New research from the University of Adelaide suggests monitoring ecosystems that appear to be stable is more effective than fixing them once they have collapsed.
The study, led by PhD student Giulia Ghedini from the University’s Environment Institute, examined the canopy-forming algae that create extensive underwater forests all around Australia. The research is published in the prestigious international journal Ecology Letters.
“These underwater forests are host to a wide variety of other smaller plants and animals. When these forests become stressed by human activity, smaller algae that are normally only present in low numbers can rapidly expand. This takes space from the plants that originally formed the canopy, and forests are progressively replaced by beds of low-lying algae,” says Ms Ghedini.
This process gradually transforms green, prolific underwater forests into deserted, much less habitable environments.
“Despite the widespread presence of human disturbances in these environments, such as pollution, many of these underwater forests still exist, showing resistance to stress,” she says.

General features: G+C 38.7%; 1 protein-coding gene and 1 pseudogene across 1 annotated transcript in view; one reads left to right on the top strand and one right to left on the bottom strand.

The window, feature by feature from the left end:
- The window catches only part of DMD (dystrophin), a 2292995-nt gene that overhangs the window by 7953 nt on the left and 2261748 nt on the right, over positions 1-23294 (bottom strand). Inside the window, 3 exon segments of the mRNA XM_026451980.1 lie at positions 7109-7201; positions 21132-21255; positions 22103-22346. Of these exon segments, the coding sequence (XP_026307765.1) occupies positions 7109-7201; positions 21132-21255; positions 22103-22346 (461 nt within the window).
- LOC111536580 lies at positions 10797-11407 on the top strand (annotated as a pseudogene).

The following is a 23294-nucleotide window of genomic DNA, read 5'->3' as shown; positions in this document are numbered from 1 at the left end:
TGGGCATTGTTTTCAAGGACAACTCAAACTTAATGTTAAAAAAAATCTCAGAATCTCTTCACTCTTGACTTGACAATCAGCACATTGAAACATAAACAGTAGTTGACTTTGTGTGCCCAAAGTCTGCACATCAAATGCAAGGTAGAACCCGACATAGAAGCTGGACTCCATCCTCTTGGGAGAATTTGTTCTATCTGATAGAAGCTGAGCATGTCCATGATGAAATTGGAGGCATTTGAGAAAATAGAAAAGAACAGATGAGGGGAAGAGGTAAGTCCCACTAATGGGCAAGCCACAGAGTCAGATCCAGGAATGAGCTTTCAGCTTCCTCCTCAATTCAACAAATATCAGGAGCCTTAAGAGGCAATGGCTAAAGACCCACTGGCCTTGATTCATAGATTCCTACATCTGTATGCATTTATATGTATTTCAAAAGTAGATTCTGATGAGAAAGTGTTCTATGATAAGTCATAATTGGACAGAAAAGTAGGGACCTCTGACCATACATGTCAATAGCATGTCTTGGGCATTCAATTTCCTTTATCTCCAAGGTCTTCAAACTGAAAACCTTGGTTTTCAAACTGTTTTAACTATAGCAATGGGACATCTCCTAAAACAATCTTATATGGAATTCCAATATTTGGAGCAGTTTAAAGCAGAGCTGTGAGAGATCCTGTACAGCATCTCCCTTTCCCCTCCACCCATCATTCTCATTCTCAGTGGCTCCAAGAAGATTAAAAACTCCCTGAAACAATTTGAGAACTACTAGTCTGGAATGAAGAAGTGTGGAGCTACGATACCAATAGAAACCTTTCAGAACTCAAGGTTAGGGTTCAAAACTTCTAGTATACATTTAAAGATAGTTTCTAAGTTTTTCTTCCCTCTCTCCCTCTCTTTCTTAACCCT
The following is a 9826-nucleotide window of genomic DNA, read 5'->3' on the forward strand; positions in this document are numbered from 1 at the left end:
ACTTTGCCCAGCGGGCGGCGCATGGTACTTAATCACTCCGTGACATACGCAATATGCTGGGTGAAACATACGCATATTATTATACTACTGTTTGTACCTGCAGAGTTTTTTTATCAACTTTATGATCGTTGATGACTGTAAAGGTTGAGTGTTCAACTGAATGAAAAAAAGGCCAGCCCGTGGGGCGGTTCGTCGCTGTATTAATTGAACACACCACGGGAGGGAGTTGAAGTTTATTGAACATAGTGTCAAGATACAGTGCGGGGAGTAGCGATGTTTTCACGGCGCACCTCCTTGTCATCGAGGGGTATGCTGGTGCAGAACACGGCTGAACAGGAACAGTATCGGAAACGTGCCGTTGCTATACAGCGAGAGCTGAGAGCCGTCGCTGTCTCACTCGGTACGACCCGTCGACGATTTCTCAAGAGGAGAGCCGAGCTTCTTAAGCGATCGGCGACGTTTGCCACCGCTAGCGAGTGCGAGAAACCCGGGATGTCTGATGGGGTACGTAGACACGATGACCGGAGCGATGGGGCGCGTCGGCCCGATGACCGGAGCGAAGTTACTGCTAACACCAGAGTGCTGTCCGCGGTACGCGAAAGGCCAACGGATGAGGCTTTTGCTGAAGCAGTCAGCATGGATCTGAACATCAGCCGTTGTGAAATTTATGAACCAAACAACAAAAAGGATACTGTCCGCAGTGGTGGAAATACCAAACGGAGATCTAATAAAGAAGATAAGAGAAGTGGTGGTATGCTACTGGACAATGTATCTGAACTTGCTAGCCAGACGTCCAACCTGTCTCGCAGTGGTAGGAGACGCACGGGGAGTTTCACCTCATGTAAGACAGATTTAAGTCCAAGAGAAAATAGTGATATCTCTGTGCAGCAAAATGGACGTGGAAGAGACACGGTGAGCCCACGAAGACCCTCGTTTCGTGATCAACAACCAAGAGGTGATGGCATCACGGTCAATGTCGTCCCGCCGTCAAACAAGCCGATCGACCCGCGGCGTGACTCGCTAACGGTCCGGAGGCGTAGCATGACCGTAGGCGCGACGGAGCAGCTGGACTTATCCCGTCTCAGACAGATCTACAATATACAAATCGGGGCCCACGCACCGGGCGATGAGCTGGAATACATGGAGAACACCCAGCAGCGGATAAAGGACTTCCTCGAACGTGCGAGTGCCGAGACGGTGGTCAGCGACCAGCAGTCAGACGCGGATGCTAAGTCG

Ms Ghedini used these forests as a model to better understand the mechanisms of stress resistance. “When nature is strained by human activity, it fights back to remain stable. The more pressure we apply, whether in the form of pollution or carbon dioxide emissions, the harder nature fights back. This fight often remains invisible to us because there is no overall change,” she says.
“Essentially, nature is a bit like a duck on water. The harder the current flows, the harder the duck’s legs have to work, but you see no overall change in the duck’s position. All appears calm until the point at which the duck cannot move its legs fast enough to keep stable. This is when nature starts to change or collapse because the stress is too intense.”
Scientists usually focus on natural systems that are changing under stress to guide their interventions. However, Ms Ghedini’s research suggests it would be possible to intervene prior to nature reaching this point.
“When changes start to occur it is often too difficult to stop and reverse the situation,” she says.
“Understanding how these processes that counter stress work and acting to reduce human stress before ecosystems head for collapse would be a much more efficient approach to manage and preserve nature. Prevention is better than cure,” Ms Ghedini says.
(Left) a kelp forest, which can be found along many temperature coasts; (right) when ecological disturbance it too great, underwater forests can collapse, replaced by turf-forming algae, such as this image from the Adelaide metropolitan coast.
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